I'm a Tennessee-based freelance writer with a passion for true crime, a thirst for knowledge, and an obsession with lists.
Pastor Robert “Bob” Lee Pelley and his wife, Dawn were doing the best they knew how blending their families. Both widows, Bob had brought his son Jeff Pelley and daughter Jacque Pelley into the marriage, while Dawn had three daughters, Jessie, Janel, and Jolene. In an effort to unify the family, Bob and Dawn adopted one another’s children.
While to outsiders it may have appeared the Pelleys were a modern day Brady Bunch, behind closed doors it was anything but such. Jacque would later claim she and Dawn frequently argued because she thought Dawn’s old-fashioned child-rearing was oppressive for young girls. Jessie later said Bob was a strict disciplinarian who expected his family to be perfect preacher’s children.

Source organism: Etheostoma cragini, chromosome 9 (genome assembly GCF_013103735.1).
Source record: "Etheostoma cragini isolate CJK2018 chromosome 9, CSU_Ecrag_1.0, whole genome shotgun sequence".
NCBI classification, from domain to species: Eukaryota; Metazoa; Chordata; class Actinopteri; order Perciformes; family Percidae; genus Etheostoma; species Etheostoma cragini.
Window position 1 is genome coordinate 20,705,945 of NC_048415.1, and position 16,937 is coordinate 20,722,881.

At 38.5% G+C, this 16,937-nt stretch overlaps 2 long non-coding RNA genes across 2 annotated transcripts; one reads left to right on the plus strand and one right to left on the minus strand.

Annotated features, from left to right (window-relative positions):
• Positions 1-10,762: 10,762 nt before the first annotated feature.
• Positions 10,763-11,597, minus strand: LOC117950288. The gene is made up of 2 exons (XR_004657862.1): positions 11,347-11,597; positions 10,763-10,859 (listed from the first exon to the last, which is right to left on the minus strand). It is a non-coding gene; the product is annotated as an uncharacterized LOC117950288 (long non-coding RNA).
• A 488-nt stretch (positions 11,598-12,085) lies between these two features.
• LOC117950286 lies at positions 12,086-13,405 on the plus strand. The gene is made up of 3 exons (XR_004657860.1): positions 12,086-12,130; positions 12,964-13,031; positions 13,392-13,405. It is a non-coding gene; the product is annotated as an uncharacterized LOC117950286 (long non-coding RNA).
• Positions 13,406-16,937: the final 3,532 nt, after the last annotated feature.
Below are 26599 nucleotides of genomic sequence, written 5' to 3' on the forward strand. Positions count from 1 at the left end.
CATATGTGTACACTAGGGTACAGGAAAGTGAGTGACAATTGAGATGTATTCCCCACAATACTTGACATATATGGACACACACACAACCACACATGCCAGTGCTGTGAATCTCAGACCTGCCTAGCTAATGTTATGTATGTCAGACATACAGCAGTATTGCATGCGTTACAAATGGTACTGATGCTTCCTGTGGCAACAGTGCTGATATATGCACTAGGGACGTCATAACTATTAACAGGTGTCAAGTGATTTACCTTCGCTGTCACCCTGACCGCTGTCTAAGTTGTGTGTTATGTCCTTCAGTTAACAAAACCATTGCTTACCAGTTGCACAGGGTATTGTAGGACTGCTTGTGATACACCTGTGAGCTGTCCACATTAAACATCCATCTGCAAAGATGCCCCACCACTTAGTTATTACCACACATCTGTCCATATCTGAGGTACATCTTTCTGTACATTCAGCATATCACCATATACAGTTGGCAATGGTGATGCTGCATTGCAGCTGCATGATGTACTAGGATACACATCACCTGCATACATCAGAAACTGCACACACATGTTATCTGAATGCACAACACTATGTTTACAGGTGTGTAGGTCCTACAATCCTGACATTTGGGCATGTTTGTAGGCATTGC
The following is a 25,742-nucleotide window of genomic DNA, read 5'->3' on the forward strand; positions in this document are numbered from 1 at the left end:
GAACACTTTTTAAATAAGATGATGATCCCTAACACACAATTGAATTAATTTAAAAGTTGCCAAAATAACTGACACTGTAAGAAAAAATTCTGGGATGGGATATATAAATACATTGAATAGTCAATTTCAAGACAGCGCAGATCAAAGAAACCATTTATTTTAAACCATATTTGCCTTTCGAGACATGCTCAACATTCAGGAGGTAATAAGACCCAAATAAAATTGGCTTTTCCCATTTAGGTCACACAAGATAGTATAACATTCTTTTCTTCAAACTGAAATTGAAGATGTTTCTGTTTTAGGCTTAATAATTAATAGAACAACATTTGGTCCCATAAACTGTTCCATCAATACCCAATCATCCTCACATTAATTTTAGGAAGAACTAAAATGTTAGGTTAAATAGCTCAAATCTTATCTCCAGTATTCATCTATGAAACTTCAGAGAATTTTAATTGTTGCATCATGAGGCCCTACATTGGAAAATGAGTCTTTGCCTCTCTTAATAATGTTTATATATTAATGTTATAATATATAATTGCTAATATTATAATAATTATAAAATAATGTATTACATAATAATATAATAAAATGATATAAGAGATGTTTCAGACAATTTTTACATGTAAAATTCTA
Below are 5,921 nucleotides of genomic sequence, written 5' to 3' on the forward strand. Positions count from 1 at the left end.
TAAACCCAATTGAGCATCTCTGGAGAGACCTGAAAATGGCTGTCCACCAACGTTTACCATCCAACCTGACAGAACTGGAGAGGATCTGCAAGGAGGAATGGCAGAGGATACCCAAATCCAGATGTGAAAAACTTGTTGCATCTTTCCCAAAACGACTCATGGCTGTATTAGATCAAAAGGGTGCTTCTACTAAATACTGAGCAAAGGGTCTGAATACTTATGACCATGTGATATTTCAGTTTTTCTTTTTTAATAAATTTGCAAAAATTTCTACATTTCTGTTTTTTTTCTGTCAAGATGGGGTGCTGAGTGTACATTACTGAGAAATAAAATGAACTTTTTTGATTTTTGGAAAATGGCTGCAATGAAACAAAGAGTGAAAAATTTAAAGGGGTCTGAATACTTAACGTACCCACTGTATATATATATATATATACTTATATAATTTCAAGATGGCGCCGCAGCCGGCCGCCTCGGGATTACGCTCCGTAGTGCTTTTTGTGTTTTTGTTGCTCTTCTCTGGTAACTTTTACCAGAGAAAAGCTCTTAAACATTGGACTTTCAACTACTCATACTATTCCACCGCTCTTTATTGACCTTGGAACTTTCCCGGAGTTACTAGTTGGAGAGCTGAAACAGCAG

Whether it was disagreements with stepparents or frustrations with their own parents, trouble was brewing in the Pelley home. And it was about to boil over.
Dad Says No
Jeff Pelley was a 17 years-old high school senior in the spring of 1989. He wasn’t much different than a lot of boys his age in that he'd began getting in to a little trouble as he sought independence; the awkward age between being a boy and a man. And just as many father’s of teenage boys are prone to do, Bob tried to keep his son on the straight an narrow with firm discipline. It's easy to image, however, as a preacher, Bob was probably more harsh than some since his son’s behavior could be a reflection on his abilities to “lead.”
Jeff’s most recent trouble had involved petty theft and, as punishment, Bob had forbid his son to attend pre or post prom activities. Jeff was also forbidden from driving his Ford Mustang; his father would be the only permissible form of transportation to and from the prom for Jeff and his date.
Jeff was angry, as would be expected of any teenage boy about to miss some great activities surrounding the second most anticipated night of the year for a high school senior. He screamed at his father and tossed-out the common threat of leaving home after graduating and never coming back. Jeff said nothing most parents of rebellious teens haven’t heard before.